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Friday, December 07, 2012
 Cook's Hints On U.S. PC Outsourcing Is A Symbolic, Marketing-driven Move
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Message Text: Apple CEO Tim Cook said his company will shift manufacturing of one computer line from Asia to the United States starting next year, in a symbolic effort to help improve Apple's public image.

Media reports did not specify how much Apple manufacturing will be conducted in the U.S., or exactly which product was involved, but the scale and magnitude of the move is not expected to be major.

"The percentage of production likely to be shifted by Apple from Asia to the United States in 2013 is likely to be negligible, both for the company and for PC industry at large," said Craig Stice, senior principal analyst for computer systems at IHS. "Apple's move appears to be a symbolic effort to help improve its public image, which has been battered in recent years by reports of labor issues at its contract manufacturing partners in Asia. However, given Apple's high profile in the market, the company's 'insourcing' initiative could compel other companies to follow suit and transfer production to the United States over the next few years."

Apple is apt to shift only a small percentage of its total production to the United States next year. At the same time, the company is a relatively small player in the global PC market. With the vast majority of PCs now being produced in Asia by contract manufacturers, Apple?s move is unlikely to spur a major shift in production from Asia to the United States.

In the global PC market, Apple is ranked No. 6, with a 5.8 percent share of global shipments in the third quarter of this year, according to data released by IHS.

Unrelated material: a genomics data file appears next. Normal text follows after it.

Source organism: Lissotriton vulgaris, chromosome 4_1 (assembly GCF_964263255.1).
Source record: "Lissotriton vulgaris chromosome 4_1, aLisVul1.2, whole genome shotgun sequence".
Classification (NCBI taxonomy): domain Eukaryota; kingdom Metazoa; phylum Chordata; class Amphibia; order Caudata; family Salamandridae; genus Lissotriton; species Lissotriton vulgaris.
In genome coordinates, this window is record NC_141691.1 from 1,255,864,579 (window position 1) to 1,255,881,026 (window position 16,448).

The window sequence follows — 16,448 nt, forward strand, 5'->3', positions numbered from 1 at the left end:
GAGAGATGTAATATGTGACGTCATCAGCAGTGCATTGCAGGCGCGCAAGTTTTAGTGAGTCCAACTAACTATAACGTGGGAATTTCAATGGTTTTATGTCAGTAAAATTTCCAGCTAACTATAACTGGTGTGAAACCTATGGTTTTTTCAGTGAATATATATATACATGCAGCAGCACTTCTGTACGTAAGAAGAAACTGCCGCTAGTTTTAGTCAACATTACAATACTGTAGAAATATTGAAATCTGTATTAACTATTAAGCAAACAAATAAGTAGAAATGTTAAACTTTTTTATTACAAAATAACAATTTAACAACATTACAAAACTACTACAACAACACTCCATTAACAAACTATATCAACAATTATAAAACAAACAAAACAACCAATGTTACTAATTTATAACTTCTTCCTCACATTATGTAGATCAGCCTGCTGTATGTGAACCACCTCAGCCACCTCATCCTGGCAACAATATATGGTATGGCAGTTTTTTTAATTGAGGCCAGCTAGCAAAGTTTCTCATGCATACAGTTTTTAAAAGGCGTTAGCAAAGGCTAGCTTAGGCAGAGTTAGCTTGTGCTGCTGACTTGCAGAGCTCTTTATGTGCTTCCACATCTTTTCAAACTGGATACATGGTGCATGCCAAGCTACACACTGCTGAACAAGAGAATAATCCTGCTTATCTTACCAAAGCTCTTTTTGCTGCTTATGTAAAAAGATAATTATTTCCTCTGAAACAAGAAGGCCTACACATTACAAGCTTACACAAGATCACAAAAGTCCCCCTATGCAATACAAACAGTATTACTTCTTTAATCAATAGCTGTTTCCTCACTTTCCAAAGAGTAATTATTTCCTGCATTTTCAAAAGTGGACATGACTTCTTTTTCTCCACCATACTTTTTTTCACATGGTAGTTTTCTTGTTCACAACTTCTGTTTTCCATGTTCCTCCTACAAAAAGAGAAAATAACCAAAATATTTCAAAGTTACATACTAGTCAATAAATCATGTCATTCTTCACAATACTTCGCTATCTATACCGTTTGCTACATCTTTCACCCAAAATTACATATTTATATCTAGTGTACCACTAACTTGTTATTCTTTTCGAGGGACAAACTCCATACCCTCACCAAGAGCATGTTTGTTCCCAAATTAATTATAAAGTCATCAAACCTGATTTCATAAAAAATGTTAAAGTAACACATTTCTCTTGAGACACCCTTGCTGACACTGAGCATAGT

Apple makes extensive use of contact manufacturing services, with all of its production of notebook PCs outsourced to Quanta Computer Inc., Foxconn Electronics Inc. and occasionally Pegatron Corp., which are original design manufacturers (ODMs) and EMS providers based in Taiwan that have manufacturing operations in China.

Given Apple's extensive overseas production, the total percentage of the company's cost of goods sold (COGS) shifted from China to the United States in 2013 is prone to be very small. If Apple only moves production of one segment of its Macintosh product line, as reports indicate, the total shift in COGS could amount to less than 1 percent in 2013. Still, the move has some precedent in other circles.

"While Apple's action appears largely to be a public-relations play, there are some real business justifications for technology companies shifting the production of certain types of products from Asia to the United States," said Jeffrey Wu, senior analyst for OEM research at IHS. "Among these are rising labor costs in China, faster time to market and reduced costs in configuration and shipping. It's not uncommon for original equipment manufacturers (OEM) to build bulky products, a category that could include desktop PCs, close to their end markets to offer timely configuration and save on logistics costs."

Just the same, Wu said Apple would be less inclined to shift production of other, smaller products to the United States.

"I cannot imagine that Apple will transfer the manufacturing of its highly standardized and much slimmer products - i.e., iPhones, iPads and iPods - back to the United States in the near future," Wu added.

Wu noted that both Quanta and Foxconn have some small manufacturing operations in the United States. Thus, even while some PC shifting production to the United States, Apple likely will still be using its Asian-based manufacturing partners to conduct this work.

Chinese computer-maker Lenovo Group Ltd. in October also said it would start making PCs in North Carolina next year.

"Lenovo's announcement appears to have flown under the radar - while Apple's move has dominated the headlines," Stice noted. "Apple is a company that is always in the spotlight, and the company's image sets the standard in the PC world. If Apple is doing it, will others follow?"
 
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